Wed, Jun 24, 2015 - Page 18 News List

Qatar group to promote sports integrity in US as World Cup award faces probes

Reuters, NEW YORK and LONDON

FIFA’s granting of rights to Qatar to host the World Cup in 2022 is a focus of US and Swiss probes into alleged corruption at soccer’s governing body, but that is not stopping a group financed by the Middle Eastern nation from going to Washington this week to talk about cleaning up sports.

The Doha-based International Centre for Sport Security (ICSS), which is largely funded by the Qatari government, is to talk about its efforts to boost transparency in bidding processes for major sporting events and combat financial malpractice in professional sport at an event it is holding at the National Press Club today.

The group, which is headed by two former officials from Qatar’s military, includes FIFA’s former head of security as an executive director and Interpol’s former president as a member of its advisory board.

The event comes on the heels of a May 27 indictment by US authorities of nine current or former FIFA officials and five executives in sports marketing or broadcasting. They face charges of bribery, money laundering and wire fraud involving more than US$150 million.

That investigation is also examining allegations that there was corruption in the awarding of World Cup hosting rights to Russia for 2018 and Qatar four years later, according to a US law enforcement official. The Swiss authorities have their own criminal probe into those decisions.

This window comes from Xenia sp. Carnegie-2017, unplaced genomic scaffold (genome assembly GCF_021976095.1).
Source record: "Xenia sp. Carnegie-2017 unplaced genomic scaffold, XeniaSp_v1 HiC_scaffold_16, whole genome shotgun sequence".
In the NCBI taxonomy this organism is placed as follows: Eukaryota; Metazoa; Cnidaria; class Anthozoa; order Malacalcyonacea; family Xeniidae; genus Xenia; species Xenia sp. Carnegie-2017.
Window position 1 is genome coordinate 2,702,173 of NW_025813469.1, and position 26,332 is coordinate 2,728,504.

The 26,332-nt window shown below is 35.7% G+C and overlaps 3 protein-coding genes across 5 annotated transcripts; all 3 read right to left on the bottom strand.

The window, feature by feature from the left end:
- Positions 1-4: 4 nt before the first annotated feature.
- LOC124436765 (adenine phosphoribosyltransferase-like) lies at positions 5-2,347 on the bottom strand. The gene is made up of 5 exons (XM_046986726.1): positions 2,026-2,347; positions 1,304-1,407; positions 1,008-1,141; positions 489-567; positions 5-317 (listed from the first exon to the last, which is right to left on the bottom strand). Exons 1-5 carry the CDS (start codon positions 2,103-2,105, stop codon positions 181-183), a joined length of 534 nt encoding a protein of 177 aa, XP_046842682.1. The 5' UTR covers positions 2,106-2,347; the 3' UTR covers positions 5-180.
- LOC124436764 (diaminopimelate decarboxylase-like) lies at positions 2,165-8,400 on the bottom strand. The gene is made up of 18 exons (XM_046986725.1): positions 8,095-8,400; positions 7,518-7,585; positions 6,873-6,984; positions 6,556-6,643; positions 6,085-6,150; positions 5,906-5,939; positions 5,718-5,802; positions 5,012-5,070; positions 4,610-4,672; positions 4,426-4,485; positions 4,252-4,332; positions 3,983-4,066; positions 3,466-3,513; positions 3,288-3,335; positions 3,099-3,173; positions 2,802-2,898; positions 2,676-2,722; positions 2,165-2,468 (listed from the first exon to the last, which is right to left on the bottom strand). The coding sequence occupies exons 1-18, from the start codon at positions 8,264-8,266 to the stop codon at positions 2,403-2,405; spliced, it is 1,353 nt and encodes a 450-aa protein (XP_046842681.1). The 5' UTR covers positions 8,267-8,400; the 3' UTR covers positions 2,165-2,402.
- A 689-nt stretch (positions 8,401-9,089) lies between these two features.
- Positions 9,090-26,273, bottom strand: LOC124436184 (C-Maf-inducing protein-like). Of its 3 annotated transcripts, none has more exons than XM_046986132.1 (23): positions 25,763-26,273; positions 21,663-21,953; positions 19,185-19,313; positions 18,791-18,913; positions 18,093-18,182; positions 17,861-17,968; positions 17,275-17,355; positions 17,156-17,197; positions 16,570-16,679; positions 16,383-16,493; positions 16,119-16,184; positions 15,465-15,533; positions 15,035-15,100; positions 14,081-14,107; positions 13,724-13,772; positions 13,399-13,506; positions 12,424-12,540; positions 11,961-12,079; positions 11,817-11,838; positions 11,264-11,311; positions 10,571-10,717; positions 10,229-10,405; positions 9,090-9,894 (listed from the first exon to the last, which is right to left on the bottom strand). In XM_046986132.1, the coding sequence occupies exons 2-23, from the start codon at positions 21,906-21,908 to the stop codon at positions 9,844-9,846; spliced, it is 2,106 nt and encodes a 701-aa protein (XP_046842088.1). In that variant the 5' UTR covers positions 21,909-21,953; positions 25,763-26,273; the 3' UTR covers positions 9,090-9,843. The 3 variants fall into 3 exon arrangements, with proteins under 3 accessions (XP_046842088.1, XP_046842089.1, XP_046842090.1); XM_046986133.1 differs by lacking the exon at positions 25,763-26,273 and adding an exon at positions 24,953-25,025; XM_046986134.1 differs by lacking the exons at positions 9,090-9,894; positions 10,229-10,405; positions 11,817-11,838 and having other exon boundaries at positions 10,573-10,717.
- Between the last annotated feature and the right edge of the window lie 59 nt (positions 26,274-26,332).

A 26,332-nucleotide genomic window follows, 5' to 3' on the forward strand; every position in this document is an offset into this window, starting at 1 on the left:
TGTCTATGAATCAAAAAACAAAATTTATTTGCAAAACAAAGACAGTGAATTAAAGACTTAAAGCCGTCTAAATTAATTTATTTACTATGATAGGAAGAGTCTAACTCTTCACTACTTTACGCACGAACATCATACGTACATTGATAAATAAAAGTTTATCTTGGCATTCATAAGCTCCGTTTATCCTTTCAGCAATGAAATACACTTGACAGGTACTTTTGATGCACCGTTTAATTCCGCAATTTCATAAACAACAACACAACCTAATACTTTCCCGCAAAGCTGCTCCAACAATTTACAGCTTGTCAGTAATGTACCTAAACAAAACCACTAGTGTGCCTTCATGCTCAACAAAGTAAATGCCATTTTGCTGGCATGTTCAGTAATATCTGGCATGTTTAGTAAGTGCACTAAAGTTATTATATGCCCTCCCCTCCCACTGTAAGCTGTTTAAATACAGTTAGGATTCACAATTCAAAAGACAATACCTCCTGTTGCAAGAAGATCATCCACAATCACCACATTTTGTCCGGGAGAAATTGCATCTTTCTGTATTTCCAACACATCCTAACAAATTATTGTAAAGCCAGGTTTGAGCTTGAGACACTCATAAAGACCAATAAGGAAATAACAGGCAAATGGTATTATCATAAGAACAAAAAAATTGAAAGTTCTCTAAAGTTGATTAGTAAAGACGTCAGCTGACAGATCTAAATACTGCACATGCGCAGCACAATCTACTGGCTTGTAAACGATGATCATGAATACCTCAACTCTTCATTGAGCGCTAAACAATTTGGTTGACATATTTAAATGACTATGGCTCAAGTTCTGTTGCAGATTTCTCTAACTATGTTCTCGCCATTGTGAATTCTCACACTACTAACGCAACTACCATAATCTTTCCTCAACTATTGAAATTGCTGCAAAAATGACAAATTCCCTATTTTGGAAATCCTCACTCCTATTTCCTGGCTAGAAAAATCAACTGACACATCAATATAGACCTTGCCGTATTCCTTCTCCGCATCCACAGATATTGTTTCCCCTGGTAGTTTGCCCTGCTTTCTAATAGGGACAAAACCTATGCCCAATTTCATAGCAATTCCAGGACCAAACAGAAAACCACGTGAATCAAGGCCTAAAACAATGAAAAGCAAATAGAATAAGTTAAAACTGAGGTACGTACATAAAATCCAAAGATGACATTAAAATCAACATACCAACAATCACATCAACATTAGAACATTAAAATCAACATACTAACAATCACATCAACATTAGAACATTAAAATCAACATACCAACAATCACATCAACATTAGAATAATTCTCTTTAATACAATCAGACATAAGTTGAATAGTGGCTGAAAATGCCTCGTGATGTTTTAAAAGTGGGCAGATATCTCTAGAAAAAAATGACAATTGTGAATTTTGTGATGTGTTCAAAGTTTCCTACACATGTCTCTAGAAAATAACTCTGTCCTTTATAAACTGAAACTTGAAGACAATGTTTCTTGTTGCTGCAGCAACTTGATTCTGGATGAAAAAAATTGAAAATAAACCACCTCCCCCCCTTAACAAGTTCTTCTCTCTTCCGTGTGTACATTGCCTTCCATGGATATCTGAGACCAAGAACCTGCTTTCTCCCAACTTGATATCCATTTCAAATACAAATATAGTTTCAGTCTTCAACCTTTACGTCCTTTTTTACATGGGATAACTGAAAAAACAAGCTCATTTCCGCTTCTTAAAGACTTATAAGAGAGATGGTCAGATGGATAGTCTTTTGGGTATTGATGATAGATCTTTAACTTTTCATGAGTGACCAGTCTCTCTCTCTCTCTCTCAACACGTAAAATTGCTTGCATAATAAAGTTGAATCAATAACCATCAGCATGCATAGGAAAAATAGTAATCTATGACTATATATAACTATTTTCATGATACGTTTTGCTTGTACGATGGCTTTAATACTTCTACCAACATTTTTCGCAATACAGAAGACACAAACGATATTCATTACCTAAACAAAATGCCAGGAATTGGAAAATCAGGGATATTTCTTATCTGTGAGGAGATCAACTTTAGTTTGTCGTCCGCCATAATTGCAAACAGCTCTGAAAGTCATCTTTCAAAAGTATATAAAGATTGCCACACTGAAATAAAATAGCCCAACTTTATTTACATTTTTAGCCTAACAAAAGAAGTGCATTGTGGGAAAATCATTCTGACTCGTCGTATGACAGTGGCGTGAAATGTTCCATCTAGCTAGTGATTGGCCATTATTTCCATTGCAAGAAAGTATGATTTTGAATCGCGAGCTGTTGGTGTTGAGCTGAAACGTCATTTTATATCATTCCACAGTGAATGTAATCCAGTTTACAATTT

“The ICSS encourages and supports any proactive action that targets corruption in sport governing bodies by law enforcement agencies,” the organization said in a statement on its Web site.

Its budget is 70 percent financed by the government of Qatar and the rest is income from projects, ICSS spokesman Stuart Hodge said.

Critics say the organization has a public perception problem because of the investigations into the allegations about how its main patron won enough support from FIFA’s 24-member executive committee in 2010 to get the 2022 hosting rights. It had faced competing bids from the US, South Korea, Japan and Australia.

Jens Sejer Andersen, the director of Danish government-funded sports integrity group Play the Game, said that the ICSS clearly had a credibility problem “when serious suspicions are floating in the air surrounding Qatar’s 2022 bid due to the corrupt culture in FIFA at the time.”

Both Russia and Qatar have vehemently denied there was any wrongdoing in the way they won the World Cup hosting rights. They were not the subject of the indictments announced by US prosecutors last month.

ICSS president Mohammed Hanzab, a former lieutenant colonel in the Qatari Armed Forces, announced the formation of the organization in March 2011, only about three months after the desert nation won its bid to host the 2022 competition.

Soon after, Qatar’s 2022 World Cup Supreme Committee announced an agreement with the ICSS to assist with security for the games.

The ICSS’ advisory board includes Singapore’s Khoo Boon Hui, who was Interpol’s president from 2008 to 2012. Qatar’s 2022 Supreme Committee was among the top ten sources of external funding for the international crime fighting group last year.

Interpol earlier this month suspended a 20 million euro (US$22 million) sports “integrity” agreement with FIFA in the wake of the investigations.

The ICSS’ connections to FIFA include Chris Eaton, the group’s executive director for sport integrity. A former Australian cop and Interpol official, Eaton became FIFA’s head of security in 2010, where he looked into allegations of vote swapping between Qatar and Spain-Portugal, who had put in a joint bid for the 2018 World Cup.

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